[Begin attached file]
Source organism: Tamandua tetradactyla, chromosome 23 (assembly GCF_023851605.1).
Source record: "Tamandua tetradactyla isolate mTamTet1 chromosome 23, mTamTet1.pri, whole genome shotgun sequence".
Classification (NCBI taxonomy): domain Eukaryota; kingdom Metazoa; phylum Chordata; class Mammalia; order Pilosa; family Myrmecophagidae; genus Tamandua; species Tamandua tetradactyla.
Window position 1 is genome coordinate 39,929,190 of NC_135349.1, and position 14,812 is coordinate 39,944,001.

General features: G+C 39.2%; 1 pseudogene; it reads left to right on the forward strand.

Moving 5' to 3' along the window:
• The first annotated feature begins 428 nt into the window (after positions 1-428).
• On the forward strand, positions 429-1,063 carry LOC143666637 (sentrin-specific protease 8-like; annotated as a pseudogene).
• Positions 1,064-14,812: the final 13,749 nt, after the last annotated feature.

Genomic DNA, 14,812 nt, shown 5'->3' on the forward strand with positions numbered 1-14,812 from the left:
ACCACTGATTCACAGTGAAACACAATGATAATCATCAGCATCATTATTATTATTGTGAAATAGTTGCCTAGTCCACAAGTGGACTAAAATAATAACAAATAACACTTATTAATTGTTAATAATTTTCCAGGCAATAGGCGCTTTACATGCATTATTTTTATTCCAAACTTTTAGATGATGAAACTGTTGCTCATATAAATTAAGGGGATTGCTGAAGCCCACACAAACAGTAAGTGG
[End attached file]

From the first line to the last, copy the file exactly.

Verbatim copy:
Source organism: Tamandua tetradactyla, chromosome 23 (assembly GCF_023851605.1).
Source record: "Tamandua tetradactyla isolate mTamTet1 chromosome 23, mTamTet1.pri, whole genome shotgun sequence".
Classification (NCBI taxonomy): domain Eukaryota; kingdom Metazoa; phylum Chordata; class Mammalia; order Pilosa; family Myrmecophagidae; genus Tamandua; species Tamandua tetradactyla.
Window position 1 is genome coordinate 39,929,190 of NC_135349.1, and position 14,812 is coordinate 39,944,001.

General features: G+C 39.2%; 1 pseudogene; it reads left to right on the forward strand.

Moving 5' to 3' along the window:
• The first annotated feature begins 428 nt into the window (after positions 1-428).
• On the forward strand, positions 429-1,063 carry LOC143666637 (sentrin-specific protease 8-like; annotated as a pseudogene).
• Positions 1,064-14,812: the final 13,749 nt, after the last annotated feature.

Genomic DNA, 14,812 nt, shown 5'->3' on the forward strand with positions numbered 1-14,812 from the left:
ACCACTGATTCACAGTGAAACACAATGATAATCATCAGCATCATTATTATTATTGTGAAATAGTTGCCTAGTCCACAAGTGGACTAAAATAATAACAAATAACACTTATTAATTGTTAATAATTTTCCAGGCAATAGGCGCTTTACATGCATTATTTTTATTCCAAACTTTTAGATGATGAAACTGTTGCTCATATAAATTAAGGGGATTGCTGAAGCCCACACAAACAGTAAGTGG